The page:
Kitchen Calendar: Blueprint for Chaos

Every time I walk by my calendar on the kitchen counter, I break out in a sweat.  The scribble in each square is taunting me, as if to say “I own you lady, for the next 6 weeks.”

I have officially entered the most hellish time of the year – where wild-eyed parents of multiple, school-aged children have to figure out who is getting where and when.   And like some activity addict in a 12-step program, I take it one day at a time.   Don’t talk to me about next week.  I’m still figuring out today.

The 8-year-old plays baseball, which requires practices twice a week and will ramp up to 2-3 games a week. (Long, very long games.  Like watching grass grow, bless their little minor league hearts) The 10-year-old plays soccer three times a week and she does ballet.  Which is twice a week.  The 5-year-old? Well, she lives in the van that I pilot all over our city and constantly begs for iPad access to play Angry Birds Star Wars.  She also wants to know when it’s her turn to play soccer.  “Never,” I say.

May hasn't even started yet

May hasn’t even started yet

The timing is the worst part.  Everything seems to happen around the same time.  6pm.  Dinner?  Who has time to eat? Dinner turns into a meal on wheels.  Lots of hard boiled eggs, crackers and fruit in baggies.  In the van. There’s not an air freshener alive that can combat the sweaty egg smell combined with foot odor in my vehicle by the end of the week.  Homework has also become a van activity.  I helped my daughter study for a history test while sitting in baseball bleachers last week.  Throw in my part-time job and the fact my husband works evenings, and I’m an over scheduled, frazzled mess.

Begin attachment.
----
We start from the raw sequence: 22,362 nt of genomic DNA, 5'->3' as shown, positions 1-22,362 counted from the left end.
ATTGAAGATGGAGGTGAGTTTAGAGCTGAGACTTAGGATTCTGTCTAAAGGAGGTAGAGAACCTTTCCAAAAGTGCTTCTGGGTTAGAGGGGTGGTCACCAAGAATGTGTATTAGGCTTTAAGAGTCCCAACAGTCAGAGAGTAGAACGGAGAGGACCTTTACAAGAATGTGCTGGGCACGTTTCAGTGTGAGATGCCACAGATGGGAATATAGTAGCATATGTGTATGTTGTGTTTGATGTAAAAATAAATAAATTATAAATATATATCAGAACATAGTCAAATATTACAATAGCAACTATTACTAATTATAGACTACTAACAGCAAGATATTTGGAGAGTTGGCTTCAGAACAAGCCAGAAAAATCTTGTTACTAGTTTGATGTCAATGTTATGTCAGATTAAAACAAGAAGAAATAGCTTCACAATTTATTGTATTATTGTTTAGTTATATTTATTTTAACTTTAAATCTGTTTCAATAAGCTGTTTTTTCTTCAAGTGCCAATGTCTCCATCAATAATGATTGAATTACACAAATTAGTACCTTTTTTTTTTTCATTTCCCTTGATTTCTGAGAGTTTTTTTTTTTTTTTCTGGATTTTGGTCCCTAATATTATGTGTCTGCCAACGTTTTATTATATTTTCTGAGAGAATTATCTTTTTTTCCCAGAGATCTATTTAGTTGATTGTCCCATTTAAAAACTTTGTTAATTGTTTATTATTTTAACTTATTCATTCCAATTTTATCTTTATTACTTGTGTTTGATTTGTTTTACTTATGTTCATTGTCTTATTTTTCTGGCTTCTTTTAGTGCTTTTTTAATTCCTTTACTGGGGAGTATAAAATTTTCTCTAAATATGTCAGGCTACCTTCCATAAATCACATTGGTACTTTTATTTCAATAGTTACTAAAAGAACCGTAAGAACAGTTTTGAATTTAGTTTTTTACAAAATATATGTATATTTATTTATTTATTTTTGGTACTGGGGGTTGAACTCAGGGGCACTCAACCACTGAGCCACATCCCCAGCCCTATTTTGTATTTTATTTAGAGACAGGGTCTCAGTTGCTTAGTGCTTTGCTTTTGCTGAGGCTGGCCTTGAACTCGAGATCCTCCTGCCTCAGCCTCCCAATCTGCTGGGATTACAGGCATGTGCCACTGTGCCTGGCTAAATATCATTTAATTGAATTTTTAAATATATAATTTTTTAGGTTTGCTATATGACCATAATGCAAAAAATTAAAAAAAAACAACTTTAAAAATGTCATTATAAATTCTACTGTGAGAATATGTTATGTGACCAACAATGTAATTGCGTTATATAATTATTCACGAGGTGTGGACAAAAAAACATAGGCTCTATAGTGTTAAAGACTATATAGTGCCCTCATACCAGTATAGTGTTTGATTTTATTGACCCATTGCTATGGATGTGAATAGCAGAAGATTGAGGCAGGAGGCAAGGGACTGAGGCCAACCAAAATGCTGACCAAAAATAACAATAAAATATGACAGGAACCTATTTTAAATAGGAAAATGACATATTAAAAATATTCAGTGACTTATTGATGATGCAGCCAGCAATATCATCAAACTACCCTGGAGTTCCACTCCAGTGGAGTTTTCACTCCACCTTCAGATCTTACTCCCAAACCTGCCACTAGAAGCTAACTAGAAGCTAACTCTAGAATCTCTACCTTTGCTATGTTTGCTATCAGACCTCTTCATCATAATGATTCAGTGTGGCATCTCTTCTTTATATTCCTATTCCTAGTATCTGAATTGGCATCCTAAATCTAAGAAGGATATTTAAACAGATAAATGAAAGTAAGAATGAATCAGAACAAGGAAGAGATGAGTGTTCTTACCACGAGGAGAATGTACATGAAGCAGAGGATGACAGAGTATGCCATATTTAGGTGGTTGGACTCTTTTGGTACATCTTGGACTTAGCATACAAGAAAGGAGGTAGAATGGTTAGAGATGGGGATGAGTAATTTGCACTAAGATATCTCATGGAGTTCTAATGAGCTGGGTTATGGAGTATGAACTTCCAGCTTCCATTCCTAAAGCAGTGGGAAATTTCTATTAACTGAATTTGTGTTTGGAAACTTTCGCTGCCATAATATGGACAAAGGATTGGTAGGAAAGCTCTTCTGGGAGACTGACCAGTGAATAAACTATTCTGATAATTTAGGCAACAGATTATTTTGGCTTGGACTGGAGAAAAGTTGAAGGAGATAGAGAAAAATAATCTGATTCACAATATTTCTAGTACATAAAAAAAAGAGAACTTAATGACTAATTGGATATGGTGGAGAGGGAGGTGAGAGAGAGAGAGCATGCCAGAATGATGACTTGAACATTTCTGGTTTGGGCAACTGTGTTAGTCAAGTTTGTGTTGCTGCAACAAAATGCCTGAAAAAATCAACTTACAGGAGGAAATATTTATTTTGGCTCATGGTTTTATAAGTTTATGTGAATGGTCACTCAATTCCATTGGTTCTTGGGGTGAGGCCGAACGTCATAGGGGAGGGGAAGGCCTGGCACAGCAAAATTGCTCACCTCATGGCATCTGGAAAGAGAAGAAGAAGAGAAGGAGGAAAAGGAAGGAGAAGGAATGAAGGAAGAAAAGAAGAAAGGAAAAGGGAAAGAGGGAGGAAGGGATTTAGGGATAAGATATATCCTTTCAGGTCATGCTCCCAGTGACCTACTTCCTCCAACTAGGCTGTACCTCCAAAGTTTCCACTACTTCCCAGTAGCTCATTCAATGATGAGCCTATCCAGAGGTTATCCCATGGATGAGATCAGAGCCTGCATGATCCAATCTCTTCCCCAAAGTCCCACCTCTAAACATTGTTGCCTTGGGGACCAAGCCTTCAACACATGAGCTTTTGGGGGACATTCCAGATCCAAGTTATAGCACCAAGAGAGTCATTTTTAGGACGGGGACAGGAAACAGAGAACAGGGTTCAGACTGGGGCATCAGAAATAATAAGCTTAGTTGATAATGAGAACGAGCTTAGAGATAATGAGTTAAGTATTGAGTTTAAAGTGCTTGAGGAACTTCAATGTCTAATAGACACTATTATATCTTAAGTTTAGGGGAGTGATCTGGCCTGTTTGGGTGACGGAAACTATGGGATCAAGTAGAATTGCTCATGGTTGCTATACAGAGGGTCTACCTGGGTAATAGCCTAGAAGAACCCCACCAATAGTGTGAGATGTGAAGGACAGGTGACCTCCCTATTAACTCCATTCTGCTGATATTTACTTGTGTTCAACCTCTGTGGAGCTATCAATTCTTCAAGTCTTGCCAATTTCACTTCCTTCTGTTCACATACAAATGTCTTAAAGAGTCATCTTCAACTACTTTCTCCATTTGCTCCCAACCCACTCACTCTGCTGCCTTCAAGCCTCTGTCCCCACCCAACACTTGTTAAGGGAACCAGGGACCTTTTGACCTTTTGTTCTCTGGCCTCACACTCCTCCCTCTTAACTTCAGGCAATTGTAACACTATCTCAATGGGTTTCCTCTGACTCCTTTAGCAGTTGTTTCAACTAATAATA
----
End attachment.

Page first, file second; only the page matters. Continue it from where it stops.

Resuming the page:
I’ve had friends suggest a color-coded white board in my kitchen.  Everyone can see it, everyone knows what’s coming up.  Still others say I should coordinate my schedule with my husband in the “cloud”. (All the cloud has done for me is mix my husbands contacts with mine, so his college roommate’s number pops up first when I start typing in J. Annoying)  Plus there’s something about seeing it actually written down that helps it sink it.  Siri can’t help with this.

Perhaps they shouldn’t do all of these activities, you say.  Just pick one and stick with it.  I get it.  My son will never be a pro baseball player and my daughter will never be in a World Cup soccer match.  Unfortunately, each activity seems to have the demands of Olympic training.   And it makes it kind of hard for kids to pick what activity or sport they like – if each activity is so all consuming they don’t have time to try anything else.

The two things that save me are carpools and my parents.  And a glass of wine at the end of the day, er, week.  (Ok, that’s three things)  I’ve realized you have to do activities with friends because sharing the driving duties is the only way to survive.  I’m also extremely lucky there are grandparents around the corner to pick up a dancing child, while I’m delivering a third baseman across town.   My parents smile, laugh and seem to remember my years of soccer, dance, tennis and show choir (yes, show choir – don’t judge my jazz hands).  They made it happen for their four girls, without grandparents.  And somehow it all worked.  My mother likes to remind me, “You can only do what you can do. If they’re late, or if they miss something – they’ll live.”

Simple enough.  And in mid-June I’ll be home free.